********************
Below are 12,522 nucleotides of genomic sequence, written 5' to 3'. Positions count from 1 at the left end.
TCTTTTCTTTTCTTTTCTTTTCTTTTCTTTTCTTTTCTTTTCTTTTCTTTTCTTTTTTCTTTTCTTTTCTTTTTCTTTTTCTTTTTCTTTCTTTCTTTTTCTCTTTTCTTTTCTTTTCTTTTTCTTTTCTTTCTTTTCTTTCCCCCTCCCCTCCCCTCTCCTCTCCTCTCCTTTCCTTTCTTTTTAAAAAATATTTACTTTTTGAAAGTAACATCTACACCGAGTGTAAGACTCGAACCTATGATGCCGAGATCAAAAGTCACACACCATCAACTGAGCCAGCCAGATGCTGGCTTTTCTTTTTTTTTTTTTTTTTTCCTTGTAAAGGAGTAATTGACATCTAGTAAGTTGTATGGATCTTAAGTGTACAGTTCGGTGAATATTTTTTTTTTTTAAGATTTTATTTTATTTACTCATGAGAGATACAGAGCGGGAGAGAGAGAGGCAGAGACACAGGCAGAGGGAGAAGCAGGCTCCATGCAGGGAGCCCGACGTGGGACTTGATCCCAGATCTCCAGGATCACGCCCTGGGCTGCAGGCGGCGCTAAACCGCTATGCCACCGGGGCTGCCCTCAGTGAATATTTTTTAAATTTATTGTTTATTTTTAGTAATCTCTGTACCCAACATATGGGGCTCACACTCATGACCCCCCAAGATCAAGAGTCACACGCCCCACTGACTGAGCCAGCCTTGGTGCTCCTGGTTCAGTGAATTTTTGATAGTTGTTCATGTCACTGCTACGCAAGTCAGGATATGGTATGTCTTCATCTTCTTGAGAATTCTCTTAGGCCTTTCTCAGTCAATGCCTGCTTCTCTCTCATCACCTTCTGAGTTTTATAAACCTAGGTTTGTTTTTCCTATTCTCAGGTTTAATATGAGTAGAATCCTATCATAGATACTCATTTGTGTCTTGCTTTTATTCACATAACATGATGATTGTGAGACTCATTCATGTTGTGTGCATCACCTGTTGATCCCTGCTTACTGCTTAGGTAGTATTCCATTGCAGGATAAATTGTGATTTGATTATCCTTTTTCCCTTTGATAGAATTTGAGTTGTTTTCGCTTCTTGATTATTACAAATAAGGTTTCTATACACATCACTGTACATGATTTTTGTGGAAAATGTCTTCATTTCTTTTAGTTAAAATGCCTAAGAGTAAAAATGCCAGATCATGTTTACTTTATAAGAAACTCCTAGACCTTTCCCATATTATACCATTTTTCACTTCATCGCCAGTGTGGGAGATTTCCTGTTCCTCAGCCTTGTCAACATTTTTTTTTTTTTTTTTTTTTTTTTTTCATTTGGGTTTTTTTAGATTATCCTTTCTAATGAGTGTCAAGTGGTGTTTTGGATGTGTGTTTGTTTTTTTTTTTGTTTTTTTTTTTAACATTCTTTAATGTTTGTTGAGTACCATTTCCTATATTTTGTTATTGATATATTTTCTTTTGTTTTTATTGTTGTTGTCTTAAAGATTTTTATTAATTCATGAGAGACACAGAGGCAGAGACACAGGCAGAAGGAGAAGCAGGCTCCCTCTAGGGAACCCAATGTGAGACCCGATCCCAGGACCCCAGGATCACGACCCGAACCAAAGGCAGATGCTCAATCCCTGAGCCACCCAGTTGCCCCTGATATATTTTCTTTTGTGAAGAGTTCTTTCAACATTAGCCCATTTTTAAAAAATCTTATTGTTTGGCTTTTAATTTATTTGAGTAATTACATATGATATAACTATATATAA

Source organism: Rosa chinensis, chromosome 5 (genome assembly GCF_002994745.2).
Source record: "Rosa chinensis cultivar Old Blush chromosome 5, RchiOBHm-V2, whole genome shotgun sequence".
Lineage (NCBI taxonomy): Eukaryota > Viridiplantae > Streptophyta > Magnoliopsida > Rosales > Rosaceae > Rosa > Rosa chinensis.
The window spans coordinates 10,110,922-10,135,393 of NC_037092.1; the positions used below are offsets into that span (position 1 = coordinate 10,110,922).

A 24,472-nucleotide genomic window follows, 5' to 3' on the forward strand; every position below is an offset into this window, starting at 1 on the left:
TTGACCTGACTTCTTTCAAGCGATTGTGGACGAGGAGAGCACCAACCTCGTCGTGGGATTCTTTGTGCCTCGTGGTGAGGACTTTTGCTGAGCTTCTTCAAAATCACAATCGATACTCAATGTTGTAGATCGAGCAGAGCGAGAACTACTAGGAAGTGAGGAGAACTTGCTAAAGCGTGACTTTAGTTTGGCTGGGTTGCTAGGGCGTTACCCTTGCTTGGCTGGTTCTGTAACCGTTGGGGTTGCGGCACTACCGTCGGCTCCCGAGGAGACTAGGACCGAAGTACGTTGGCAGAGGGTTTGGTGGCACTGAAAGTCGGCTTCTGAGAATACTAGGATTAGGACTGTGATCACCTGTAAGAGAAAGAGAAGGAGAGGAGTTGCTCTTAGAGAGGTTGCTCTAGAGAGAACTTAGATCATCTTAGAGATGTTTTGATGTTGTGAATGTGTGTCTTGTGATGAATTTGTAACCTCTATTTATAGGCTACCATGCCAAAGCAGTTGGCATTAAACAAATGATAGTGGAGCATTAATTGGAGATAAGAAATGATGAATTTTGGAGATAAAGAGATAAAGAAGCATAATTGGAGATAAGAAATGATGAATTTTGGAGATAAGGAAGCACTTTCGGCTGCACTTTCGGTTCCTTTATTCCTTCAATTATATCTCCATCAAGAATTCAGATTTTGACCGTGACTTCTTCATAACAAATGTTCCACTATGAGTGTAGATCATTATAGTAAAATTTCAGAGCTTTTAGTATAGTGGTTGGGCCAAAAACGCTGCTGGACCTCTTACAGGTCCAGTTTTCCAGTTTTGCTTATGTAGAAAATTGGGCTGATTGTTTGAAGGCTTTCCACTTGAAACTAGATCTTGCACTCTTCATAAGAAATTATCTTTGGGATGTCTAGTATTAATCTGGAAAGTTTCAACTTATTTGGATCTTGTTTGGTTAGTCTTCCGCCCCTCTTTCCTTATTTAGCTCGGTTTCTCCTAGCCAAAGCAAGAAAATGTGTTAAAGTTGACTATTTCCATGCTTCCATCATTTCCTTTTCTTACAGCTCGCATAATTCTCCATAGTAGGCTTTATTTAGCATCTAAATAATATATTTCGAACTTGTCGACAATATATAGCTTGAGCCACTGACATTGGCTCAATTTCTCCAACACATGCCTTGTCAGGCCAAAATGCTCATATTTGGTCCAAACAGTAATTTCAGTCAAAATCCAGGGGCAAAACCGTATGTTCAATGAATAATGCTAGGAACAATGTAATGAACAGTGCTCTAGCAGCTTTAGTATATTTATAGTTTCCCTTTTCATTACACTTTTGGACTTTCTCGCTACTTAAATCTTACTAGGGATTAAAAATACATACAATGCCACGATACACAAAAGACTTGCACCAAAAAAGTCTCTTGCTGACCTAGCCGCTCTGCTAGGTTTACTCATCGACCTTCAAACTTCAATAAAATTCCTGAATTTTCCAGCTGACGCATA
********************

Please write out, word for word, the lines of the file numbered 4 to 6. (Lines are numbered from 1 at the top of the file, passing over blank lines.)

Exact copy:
Source record: "Rosa chinensis cultivar Old Blush chromosome 5, RchiOBHm-V2, whole genome shotgun sequence".
Lineage (NCBI taxonomy): Eukaryota > Viridiplantae > Streptophyta > Magnoliopsida > Rosales > Rosaceae > Rosa > Rosa chinensis.
The window spans coordinates 10,110,922-10,135,393 of NC_037092.1; the positions used below are offsets into that span (position 1 = coordinate 10,110,922).